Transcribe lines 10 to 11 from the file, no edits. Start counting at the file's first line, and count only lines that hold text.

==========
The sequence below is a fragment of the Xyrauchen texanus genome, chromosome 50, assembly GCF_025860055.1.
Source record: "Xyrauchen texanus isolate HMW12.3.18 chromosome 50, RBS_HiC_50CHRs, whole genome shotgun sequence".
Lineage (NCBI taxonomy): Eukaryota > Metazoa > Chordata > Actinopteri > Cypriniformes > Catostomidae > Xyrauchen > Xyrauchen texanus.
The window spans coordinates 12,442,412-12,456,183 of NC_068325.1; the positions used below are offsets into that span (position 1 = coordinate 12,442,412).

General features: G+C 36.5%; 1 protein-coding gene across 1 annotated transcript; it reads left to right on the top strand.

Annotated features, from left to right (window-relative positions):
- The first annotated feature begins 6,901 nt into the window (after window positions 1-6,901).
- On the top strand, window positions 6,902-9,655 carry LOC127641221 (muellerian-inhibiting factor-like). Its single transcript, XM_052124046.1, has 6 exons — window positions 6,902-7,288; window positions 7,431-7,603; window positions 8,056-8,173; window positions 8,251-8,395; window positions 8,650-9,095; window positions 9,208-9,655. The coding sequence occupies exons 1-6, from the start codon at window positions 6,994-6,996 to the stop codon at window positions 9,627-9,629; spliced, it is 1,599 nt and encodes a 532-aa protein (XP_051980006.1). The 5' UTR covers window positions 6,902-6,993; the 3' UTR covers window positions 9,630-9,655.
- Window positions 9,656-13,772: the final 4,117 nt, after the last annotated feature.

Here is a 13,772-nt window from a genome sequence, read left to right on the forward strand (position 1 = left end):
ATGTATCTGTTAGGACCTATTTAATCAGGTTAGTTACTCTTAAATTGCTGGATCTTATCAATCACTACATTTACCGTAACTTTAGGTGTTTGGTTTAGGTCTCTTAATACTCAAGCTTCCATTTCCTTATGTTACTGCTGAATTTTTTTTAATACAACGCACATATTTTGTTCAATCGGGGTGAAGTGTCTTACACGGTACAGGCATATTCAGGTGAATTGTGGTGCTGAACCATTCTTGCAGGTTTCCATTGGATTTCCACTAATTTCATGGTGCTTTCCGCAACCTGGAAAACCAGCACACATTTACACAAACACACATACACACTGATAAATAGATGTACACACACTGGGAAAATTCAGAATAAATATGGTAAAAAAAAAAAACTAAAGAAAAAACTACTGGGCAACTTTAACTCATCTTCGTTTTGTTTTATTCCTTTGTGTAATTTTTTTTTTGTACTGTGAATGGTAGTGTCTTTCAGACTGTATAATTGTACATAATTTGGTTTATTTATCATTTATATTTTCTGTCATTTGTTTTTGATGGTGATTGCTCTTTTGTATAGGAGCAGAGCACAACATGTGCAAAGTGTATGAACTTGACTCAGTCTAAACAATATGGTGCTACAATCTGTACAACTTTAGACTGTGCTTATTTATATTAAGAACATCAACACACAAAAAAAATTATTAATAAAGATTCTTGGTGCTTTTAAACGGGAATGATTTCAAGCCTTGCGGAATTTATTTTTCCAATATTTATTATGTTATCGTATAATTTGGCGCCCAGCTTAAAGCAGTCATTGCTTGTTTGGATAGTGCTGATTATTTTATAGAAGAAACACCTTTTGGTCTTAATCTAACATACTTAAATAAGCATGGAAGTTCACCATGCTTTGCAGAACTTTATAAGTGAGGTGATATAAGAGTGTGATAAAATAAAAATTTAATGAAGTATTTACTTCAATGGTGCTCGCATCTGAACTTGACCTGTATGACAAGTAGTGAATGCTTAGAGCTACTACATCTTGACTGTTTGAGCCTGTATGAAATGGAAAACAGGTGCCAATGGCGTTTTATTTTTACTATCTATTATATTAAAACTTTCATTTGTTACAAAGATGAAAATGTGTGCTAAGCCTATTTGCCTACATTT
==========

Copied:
Here is a 13,772-nt window from a genome sequence, read left to right on the forward strand (position 1 = left end):
ATGTATCTGTTAGGACCTATTTAATCAGGTTAGTTACTCTTAAATTGCTGGATCTTATCAATCACTACATTTACCGTAACTTTAGGTGTTTGGTTTAGGTCTCTTAATACTCAAGCTTCCATTTCCTTATGTTACTGCTGAATTTTTTTTAATACAACGCACATATTTTGTTCAATCGGGGTGAAGTGTCTTACACGGTACAGGCATATTCAGGTGAATTGTGGTGCTGAACCATTCTTGCAGGTTTCCATTGGATTTCCACTAATTTCATGGTGCTTTCCGCAACCTGGAAAACCAGCACACATTTACACAAACACACATACACACTGATAAATAGATGTACACACACTGGGAAAATTCAGAATAAATATGGTAAAAAAAAAAAACTAAAGAAAAAACTACTGGGCAACTTTAACTCATCTTCGTTTTGTTTTATTCCTTTGTGTAATTTTTTTTTTGTACTGTGAATGGTAGTGTCTTTCAGACTGTATAATTGTACATAATTTGGTTTATTTATCATTTATATTTTCTGTCATTTGTTTTTGATGGTGATTGCTCTTTTGTATAGGAGCAGAGCACAACATGTGCAAAGTGTATGAACTTGACTCAGTCTAAACAATATGGTGCTACAATCTGTACAACTTTAGACTGTGCTTATTTATATTAAGAACATCAACACACAAAAAAAATTATTAATAAAGATTCTTGGTGCTTTTAAACGGGAATGATTTCAAGCCTTGCGGAATTTATTTTTCCAATATTTATTATGTTATCGTATAATTTGGCGCCCAGCTTAAAGCAGTCATTGCTTGTTTGGATAGTGCTGATTATTTTATAGAAGAAACACCTTTTGGTCTTAATCTAACATACTTAAATAAGCATGGAAGTTCACCATGCTTTGCAGAACTTTATAAGTGAGGTGATATAAGAGTGTGATAAAATAAAAATTTAATGAAGTATTTACTTCAATGGTGCTCGCATCTGAACTTGACCTGTATGACAAGTAGTGAATGCTTAGAGCTACTACATCTTGACTGTTTGAGCCTGTATGAAATGGAAAACAGGTGCCAATGGCGTTTTATTTTTACTATCTATTATATTAAAACTTTCATTTGTTACAAAGATGAAAATGTGTGCTAAGCCTATTTGCCTACATTT